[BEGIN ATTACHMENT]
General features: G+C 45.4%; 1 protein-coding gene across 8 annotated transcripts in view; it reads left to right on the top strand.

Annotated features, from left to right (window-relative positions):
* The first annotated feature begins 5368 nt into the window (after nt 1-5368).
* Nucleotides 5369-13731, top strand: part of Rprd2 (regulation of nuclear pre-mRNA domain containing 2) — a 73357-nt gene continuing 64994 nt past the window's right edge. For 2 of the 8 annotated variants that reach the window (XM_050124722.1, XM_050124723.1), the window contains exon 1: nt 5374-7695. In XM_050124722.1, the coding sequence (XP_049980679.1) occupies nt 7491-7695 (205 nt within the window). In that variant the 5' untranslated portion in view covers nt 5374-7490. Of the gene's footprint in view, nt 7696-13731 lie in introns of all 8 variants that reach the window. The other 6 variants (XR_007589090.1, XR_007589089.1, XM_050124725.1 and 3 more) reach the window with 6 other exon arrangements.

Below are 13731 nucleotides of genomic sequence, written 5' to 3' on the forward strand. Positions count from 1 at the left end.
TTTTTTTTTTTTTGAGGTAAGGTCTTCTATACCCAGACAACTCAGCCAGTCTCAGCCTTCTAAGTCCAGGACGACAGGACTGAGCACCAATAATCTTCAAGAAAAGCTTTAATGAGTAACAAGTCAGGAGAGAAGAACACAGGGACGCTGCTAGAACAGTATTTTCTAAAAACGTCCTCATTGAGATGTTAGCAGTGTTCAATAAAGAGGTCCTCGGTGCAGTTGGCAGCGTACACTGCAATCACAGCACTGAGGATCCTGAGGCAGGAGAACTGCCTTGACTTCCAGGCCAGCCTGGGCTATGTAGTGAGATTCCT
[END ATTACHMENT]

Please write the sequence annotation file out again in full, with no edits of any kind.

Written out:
General features: G+C 45.4%; 1 protein-coding gene across 8 annotated transcripts in view; it reads left to right on the top strand.

Annotated features, from left to right (window-relative positions):
* The first annotated feature begins 5368 nt into the window (after nt 1-5368).
* Nucleotides 5369-13731, top strand: part of Rprd2 (regulation of nuclear pre-mRNA domain containing 2) — a 73357-nt gene continuing 64994 nt past the window's right edge. For 2 of the 8 annotated variants that reach the window (XM_050124722.1, XM_050124723.1), the window contains exon 1: nt 5374-7695. In XM_050124722.1, the coding sequence (XP_049980679.1) occupies nt 7491-7695 (205 nt within the window). In that variant the 5' untranslated portion in view covers nt 5374-7490. Of the gene's footprint in view, nt 7696-13731 lie in introns of all 8 variants that reach the window. The other 6 variants (XR_007589090.1, XR_007589089.1, XM_050124725.1 and 3 more) reach the window with 6 other exon arrangements.

Below are 13731 nucleotides of genomic sequence, written 5' to 3' on the forward strand. Positions count from 1 at the left end.
TTTTTTTTTTTTTGAGGTAAGGTCTTCTATACCCAGACAACTCAGCCAGTCTCAGCCTTCTAAGTCCAGGACGACAGGACTGAGCACCAATAATCTTCAAGAAAAGCTTTAATGAGTAACAAGTCAGGAGAGAAGAACACAGGGACGCTGCTAGAACAGTATTTTCTAAAAACGTCCTCATTGAGATGTTAGCAGTGTTCAATAAAGAGGTCCTCGGTGCAGTTGGCAGCGTACACTGCAATCACAGCACTGAGGATCCTGAGGCAGGAGAACTGCCTTGACTTCCAGGCCAGCCTGGGCTATGTAGTGAGATTCCT